In the search for new shows that could become holiday perennials, two Connecticut theaters this month are offering high-profile premieres, both of which are drawing outside interest that just might transform those shows into seasonal evergreens.
Paula Vogel’s “A Civil War Christmas” bowed at New Haven’s Long Wharf Theater earlier this month, while Goodspeed Opera House in East Haddam is now running with “Emmet Otter’s Jug-Band Christmas,” producing the show based on the 1977 HBO special in association with the Jim Henson Co.
No deals have been inked for transfers, but reviews for “A Civil War Christmas” and box office response for both shows have attracted early attention, along with speculation on future lives for the shows. Charles Isherwood in the New York Times called the Vogel play “an ambitious, richly detailed and beautifully mounted new seasonal offering.” Reviews will appear Friday for “Emmet Otter.”
Both theaters expect to see the works return for holiday engagements, especially given the sizable investment each has made in the initial offering.
Kent Thompson, a.d. of Denver Center Theater, said he plans on producing Vogel’s play at his theater, though it’s too early to know when in the next few years that would be.
Other theater reps have been shuttling to New Haven as well, according to outgoing Long Wharf managing director Joan Channick. Commercial producer Chase Mishkin added enhancement money to the “Civil War” production — which has a 14-member cast and musical elements — but with no strings attached, said Channick.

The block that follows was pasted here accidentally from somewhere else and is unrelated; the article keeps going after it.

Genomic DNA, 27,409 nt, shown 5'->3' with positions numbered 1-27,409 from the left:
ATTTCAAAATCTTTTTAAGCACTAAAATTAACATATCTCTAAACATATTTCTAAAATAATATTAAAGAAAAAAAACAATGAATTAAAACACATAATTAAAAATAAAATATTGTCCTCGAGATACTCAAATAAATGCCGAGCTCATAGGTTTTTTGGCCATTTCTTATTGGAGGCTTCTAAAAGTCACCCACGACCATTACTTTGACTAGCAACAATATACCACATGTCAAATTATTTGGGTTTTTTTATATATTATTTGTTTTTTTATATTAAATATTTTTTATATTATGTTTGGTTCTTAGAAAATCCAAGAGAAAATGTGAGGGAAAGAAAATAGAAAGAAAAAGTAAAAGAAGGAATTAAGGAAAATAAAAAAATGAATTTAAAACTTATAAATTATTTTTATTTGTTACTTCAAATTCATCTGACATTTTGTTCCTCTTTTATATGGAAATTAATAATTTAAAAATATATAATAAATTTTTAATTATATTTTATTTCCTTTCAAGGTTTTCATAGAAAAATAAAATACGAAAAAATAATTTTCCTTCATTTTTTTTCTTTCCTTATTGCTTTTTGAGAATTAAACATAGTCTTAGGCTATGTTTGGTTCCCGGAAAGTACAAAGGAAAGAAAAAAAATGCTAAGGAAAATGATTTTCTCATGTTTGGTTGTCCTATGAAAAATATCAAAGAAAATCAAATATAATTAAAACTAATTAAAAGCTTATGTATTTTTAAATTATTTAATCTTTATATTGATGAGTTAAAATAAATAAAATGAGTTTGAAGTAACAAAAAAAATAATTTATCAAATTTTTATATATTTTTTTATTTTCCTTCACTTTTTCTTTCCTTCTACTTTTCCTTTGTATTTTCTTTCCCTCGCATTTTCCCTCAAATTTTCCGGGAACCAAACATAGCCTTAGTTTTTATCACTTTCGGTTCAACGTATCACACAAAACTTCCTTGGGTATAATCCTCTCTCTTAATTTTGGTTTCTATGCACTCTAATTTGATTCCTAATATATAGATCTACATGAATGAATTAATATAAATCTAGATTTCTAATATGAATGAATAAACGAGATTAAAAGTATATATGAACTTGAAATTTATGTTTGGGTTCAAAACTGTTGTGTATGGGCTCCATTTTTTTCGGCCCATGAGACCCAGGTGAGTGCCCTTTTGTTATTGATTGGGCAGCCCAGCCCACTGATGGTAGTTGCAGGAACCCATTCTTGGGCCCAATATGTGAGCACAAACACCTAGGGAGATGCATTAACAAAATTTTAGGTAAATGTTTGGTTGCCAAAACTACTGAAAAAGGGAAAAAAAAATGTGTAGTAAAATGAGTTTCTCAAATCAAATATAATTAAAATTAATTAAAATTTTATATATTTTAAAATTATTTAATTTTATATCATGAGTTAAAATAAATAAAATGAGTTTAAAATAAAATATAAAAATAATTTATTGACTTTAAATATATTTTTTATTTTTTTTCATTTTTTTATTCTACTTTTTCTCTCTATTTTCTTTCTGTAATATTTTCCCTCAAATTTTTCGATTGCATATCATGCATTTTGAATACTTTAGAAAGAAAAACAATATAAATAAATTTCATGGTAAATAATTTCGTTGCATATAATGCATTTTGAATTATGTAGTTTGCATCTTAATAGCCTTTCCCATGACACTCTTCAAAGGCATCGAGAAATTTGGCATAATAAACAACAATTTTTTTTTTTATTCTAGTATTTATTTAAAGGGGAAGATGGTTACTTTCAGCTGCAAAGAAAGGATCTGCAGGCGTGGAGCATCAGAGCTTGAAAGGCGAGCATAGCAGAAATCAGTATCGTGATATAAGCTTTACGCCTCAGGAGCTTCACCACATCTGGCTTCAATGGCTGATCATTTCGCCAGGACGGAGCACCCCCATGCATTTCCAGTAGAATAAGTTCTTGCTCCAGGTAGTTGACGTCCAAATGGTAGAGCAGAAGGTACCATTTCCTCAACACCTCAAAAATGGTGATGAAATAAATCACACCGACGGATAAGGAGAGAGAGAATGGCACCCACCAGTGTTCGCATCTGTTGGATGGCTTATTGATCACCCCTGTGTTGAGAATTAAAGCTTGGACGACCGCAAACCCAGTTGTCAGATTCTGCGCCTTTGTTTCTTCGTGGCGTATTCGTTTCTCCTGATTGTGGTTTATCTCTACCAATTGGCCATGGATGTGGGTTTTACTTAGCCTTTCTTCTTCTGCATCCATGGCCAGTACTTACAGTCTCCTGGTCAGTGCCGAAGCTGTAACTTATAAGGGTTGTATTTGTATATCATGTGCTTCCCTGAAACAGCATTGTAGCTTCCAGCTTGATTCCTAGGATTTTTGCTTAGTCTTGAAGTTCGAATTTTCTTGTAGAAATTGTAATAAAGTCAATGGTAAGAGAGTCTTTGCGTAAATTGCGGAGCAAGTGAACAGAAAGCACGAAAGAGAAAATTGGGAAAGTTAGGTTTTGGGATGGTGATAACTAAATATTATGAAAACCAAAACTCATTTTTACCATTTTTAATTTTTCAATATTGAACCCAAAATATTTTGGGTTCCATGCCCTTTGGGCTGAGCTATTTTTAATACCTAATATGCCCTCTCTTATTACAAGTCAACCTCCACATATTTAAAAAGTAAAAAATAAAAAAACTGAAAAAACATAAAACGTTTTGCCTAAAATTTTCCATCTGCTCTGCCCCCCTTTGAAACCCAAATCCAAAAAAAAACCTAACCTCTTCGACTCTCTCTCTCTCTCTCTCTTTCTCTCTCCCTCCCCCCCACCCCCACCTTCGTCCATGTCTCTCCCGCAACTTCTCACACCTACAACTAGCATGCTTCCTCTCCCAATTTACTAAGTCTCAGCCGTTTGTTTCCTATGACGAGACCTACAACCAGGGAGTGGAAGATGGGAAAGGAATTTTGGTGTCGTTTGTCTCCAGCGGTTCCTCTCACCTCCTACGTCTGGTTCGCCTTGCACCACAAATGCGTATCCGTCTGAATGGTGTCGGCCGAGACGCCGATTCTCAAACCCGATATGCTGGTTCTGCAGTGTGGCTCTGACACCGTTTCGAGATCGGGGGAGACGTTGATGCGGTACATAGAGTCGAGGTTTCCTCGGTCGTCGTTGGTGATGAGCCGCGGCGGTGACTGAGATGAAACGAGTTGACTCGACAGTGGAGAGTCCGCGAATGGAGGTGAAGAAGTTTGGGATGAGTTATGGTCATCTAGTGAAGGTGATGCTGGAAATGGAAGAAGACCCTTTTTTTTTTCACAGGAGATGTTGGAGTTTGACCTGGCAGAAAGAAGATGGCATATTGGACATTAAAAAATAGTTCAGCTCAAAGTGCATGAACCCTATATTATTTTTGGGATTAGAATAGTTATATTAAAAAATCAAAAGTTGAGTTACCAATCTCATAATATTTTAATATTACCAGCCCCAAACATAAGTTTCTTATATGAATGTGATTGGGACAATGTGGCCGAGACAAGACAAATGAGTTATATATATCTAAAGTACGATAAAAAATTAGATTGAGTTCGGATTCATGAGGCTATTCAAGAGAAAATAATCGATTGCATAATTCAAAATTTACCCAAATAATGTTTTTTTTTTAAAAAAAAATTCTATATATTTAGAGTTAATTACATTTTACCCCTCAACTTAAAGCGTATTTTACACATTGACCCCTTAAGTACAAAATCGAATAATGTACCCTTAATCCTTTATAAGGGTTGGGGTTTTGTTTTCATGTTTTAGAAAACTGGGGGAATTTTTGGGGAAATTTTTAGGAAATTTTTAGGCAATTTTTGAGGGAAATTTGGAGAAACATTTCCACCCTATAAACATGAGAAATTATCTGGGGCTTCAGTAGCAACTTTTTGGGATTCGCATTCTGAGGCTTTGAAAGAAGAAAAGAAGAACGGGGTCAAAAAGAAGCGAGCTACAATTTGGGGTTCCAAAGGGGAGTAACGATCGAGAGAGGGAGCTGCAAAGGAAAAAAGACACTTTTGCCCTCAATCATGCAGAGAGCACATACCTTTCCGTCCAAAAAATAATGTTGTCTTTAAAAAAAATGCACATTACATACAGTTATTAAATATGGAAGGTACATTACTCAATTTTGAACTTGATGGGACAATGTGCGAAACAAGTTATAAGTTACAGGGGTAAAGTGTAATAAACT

Even before “Emmet Otter” opened at Goodspeed, there was interest in that show, no doubt due to the Henson branding. (The show features actors as principal characters and puppets as the rest of the populace for the fanciful tuner, with music by Paul Williams.)
Legit and TV producers and managers have beaten the critics to this week’s opening, but it’s too early to predict any next-step discussions, said Michael Price, executive producer for Goodspeed Musicals.
Brian Henson, co-CEO of the company his late father created, said he hopes to see the show on other stages, but since this is the company’s first venture into legit at this level, Henson said he is taking things step by step.
The tuner cost $2 million, making it Goodspeed’s most expensive production, though half of those costs were shouldered by the Henson Co., which created the puppetry and costuming.
It was also a gamble for Goodspeed to put on “Emmet Otter” as a nonsubscription holiday add-on. But sales have been at near capacity (in the mid-90% range), and box office has been “through the roof,” according to Price. Whatever the work’s future outside of Connecticut, Price’s intention is to keep the show as a Goodspeed perennial.